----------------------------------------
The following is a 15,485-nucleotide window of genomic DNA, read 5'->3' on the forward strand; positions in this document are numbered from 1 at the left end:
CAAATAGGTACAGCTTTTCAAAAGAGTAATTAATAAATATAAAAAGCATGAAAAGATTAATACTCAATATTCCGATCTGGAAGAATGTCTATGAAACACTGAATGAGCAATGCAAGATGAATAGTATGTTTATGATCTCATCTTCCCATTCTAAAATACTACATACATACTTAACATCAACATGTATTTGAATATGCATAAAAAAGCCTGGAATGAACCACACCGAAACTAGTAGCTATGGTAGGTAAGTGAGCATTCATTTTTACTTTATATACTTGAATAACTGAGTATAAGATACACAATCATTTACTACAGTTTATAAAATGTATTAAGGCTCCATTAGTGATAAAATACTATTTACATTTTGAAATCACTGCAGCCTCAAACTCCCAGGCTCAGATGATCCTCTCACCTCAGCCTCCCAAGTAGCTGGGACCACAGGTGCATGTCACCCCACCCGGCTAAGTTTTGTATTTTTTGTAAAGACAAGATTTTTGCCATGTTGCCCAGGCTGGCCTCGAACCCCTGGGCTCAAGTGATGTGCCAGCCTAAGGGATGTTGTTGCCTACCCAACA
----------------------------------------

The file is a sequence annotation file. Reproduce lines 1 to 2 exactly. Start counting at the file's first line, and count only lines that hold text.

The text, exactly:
The following is a 15,485-nucleotide window of genomic DNA, read 5'->3' on the forward strand; positions in this document are numbered from 1 at the left end:
CAAATAGGTACAGCTTTTCAAAAGAGTAATTAATAAATATAAAAAGCATGAAAAGATTAATACTCAATATTCCGATCTGGAAGAATGTCTATGAAACACTGAATGAGCAATGCAAGATGAATAGTATGTTTATGATCTCATCTTCCCATTCTAAAATACTACATACATACTTAACATCAACATGTATTTGAATATGCATAAAAAAGCCTGGAATGAACCACACCGAAACTAGTAGCTATGGTAGGTAAGTGAGCATTCATTTTTACTTTATATACTTGAATAACTGAGTATAAGATACACAATCATTTACTACAGTTTATAAAATGTATTAAGGCTCCATTAGTGATAAAATACTATTTACATTTTGAAATCACTGCAGCCTCAAACTCCCAGGCTCAGATGATCCTCTCACCTCAGCCTCCCAAGTAGCTGGGACCACAGGTGCATGTCACCCCACCCGGCTAAGTTTTGTATTTTTTGTAAAGACAAGATTTTTGCCATGTTGCCCAGGCTGGCCTCGAACCCCTGGGCTCAAGTGATGTGCCAGCCTAAGGGATGTTGTTGCCTACCCAACA